Garner, Paula. Relative Strangers. Candlewick Press, 2018. 17.99. ISBN 9780763694692. 359 pages. Ages 14 – Adult. P7Q8
Searching for a baby picture for the yearbook, eighteen year old Jules uncovers the shock of her life: finding a picture that reveals that as a baby, she spent a year with a foster family. In the pictures she looks so happy and so does the family she is with. Did they love her? Do they miss her? Who are they? With the help of her two best friends, Jules sets out on a quest to find them. The journey involves confronting her single mother, an ex-addict, who has built a life around attending support meetings and art to keep from relapsing. This has left little space and time for a daughter yearning for a family life. Perhaps finding this foster family will be the answer to all Jules has wished for. Finding her foster brother takes a few simple clicks of the internet, but that is where the simplicity stops. The joyous reunion spirals into uncontrolled feelings that put Jules on an emotional roller coaster. This story explores the complicated family relationships that Jules navigates as she finds her way in the world.
VERDICT: Young adults will enjoy reading this book; it is realistic in confronting the angst of growing up in an non-traditional household.
May 2018 review by Denyse Marsh.
Lowe, Natasha. Lucy Castor Finds Her Sparkle. Simon & Schuster, 2018. $16.99. ISBN 9781534401969. 231 pages. Ages 8-12. P7 Q8
Lucy likes magic, nests, and her best friend Ella. When she comes home from summer vacation, life has changed. Her friend Ella has joined a dance troupe and no longer cares about magic. Lucy wants life to remain the same is not happy to find that her mother is expecting a baby. As Lucy adjusts to life in the fourth grade, with the help of her teenage neighbor, Chloe, she makes new friends and realizes change is not always a bad thing. Lowe’s use of descriptive words enhance the story. Describing the magic wands, she writes, “It was as if the magic had leaked out, and all Lucy could see now were two old sticks covered in glitter and bits of moss. Like a little kid’s art project.” This easy to read, engaging story will hold the interest of readers. There are a few twists and turns that keep the reader wondering how things will turn out. The relationships between the characters form and grow as the story develops. Friendships are found in unexpected places and it teaches one to not look at a person’s outward appearance, but to take the time to get to know people. This book is very well written.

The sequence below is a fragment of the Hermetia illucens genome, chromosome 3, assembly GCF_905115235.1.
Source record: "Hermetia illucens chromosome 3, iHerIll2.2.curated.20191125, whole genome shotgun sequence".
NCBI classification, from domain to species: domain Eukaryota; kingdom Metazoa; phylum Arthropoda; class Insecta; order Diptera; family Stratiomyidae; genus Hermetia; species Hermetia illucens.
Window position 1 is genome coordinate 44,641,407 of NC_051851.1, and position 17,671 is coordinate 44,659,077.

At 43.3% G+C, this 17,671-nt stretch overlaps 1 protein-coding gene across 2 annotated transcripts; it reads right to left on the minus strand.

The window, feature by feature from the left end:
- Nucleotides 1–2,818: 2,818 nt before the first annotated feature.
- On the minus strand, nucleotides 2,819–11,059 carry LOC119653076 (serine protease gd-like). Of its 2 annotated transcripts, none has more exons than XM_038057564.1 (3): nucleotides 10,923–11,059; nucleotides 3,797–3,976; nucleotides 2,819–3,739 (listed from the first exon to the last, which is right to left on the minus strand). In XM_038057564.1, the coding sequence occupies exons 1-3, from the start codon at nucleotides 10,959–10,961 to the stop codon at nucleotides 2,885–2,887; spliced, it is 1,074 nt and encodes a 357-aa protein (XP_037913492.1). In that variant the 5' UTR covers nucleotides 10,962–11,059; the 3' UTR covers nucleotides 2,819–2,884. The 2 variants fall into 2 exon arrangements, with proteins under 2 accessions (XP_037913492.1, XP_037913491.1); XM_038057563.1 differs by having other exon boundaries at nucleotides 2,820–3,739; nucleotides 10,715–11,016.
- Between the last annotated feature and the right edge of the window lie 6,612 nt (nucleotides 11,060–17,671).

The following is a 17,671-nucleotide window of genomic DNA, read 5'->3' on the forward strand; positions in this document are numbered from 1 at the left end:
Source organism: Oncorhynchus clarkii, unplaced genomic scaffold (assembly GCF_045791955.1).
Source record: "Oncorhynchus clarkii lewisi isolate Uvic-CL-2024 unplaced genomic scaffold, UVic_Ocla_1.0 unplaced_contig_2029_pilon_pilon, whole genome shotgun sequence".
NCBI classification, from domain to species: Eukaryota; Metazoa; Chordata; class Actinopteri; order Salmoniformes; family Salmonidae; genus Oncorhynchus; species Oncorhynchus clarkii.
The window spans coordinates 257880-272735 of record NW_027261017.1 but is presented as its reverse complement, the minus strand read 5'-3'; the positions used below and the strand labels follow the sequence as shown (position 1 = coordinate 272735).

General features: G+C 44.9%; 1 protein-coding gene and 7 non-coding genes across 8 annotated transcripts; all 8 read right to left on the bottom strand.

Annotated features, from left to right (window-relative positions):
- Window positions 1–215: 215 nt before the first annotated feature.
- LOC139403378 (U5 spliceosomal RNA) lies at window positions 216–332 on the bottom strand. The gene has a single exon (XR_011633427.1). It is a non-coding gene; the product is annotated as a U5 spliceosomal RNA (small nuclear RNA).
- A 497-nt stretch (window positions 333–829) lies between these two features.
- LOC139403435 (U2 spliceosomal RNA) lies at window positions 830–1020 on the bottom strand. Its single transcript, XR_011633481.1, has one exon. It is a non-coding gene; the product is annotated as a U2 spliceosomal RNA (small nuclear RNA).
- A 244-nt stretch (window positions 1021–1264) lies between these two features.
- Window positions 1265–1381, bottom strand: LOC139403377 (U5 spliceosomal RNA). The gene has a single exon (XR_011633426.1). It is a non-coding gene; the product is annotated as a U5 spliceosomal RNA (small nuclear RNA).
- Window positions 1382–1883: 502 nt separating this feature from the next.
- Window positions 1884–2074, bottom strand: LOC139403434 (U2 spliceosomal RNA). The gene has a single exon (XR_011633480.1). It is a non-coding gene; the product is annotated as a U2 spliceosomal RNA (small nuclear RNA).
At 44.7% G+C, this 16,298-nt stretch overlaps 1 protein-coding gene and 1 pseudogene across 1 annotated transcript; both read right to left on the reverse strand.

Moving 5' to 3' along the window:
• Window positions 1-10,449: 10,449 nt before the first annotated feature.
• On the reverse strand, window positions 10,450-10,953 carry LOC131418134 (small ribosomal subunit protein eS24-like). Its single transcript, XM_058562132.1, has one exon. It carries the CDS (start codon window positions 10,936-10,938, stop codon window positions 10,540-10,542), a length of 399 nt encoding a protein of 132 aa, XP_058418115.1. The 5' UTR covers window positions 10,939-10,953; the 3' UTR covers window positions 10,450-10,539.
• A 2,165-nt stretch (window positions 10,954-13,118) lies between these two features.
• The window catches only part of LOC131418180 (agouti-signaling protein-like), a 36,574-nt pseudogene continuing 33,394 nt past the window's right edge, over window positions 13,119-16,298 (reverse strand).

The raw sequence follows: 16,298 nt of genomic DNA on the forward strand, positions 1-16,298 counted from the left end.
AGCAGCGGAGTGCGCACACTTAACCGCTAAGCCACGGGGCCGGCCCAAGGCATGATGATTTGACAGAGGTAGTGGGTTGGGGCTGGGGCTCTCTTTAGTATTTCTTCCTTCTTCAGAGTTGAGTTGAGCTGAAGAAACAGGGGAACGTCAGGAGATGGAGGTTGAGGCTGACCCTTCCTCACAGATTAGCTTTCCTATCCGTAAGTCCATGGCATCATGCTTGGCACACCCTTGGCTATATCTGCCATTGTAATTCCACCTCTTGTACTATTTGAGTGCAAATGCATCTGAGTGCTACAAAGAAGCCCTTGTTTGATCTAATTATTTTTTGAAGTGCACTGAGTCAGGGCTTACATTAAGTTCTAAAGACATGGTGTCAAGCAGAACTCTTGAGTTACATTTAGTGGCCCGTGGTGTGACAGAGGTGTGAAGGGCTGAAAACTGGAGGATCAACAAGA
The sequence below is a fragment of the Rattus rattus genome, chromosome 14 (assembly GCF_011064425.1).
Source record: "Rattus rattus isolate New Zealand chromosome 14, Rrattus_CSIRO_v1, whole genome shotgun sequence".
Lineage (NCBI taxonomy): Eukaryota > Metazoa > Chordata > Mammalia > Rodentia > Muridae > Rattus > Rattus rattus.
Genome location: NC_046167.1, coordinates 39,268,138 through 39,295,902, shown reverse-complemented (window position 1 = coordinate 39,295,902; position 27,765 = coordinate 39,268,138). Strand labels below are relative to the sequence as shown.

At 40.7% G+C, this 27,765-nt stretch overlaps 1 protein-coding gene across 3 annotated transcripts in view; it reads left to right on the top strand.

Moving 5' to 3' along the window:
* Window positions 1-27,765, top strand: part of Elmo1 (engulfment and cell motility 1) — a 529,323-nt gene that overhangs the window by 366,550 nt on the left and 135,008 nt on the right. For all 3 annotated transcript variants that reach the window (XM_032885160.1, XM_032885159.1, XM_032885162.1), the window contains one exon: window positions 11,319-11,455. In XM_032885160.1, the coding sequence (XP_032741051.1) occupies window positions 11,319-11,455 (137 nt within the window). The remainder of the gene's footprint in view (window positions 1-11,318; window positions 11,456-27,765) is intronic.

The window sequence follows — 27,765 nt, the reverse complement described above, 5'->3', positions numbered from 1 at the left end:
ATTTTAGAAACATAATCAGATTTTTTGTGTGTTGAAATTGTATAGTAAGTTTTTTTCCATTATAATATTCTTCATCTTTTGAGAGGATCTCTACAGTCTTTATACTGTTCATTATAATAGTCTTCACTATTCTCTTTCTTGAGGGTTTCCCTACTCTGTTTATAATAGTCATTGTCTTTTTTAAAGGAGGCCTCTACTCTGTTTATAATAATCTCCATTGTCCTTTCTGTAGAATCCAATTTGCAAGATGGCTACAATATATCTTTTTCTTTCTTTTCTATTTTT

Verdict: It is a fact that life changes and does not stay the same. This book explores the value of change and how it can add to one’s life, encouraging the reader to embrace life as it comes and find the good in situations they encounter. While this book is a good read for all children, it is especially helpful for children who do not like change or children who are an only child with a sibling on the way. I highly recommend it for elementary school, public, and home libraries.
March 2019 review by Tami Harris.
Snyder, Laurel. Orphan Island. Walden Pond Press, 2017. ISBN 978-0-06-244341-0. $16.99. 269 pages. Ages 10+. Q7P6
An island where nine orphans, ranging roughly in ages from 4 to 13, raise themselves. At 13ish the oldest has to leave the island. Jinny is the oldest, therefore has the responsibility to raise/teach the newest orphan, Ess, but due to her empathic nature, struggles to put Ess through any ordeal which makes Ess uncomfortable. Luckily, others on the island help her by taking over some of the responsibilities. It appears everything will work out until Jinny decides she is not going to leave the island like she is supposed to when she turns 13. The author does a great job capturing the insecurities and strength of the youngest and the emotional inner turmoil of the oldest with the onset of puberty and the knowledge she’ll have to leave the island. I also like the unknown almost science fiction reason they are on the island, an experiment perhaps? What I don’t like about the book is you never find out why these select children were put on the island, and how the island “works”. The island “masters” seem to know all that is going on and change the island experience accordingly. Although the book is filled with a beautiful setting and much soul searching, the book is flawed by the unknown.
Verdict: The thought process I’ve spent on the “unknown” is similar to the exercise in futility of contemplating the meaning of life. I don’t necessarily want to do that with my reading material. Perhaps a bit philosophical for the target audience?
March 2018 review by Terri Lippert.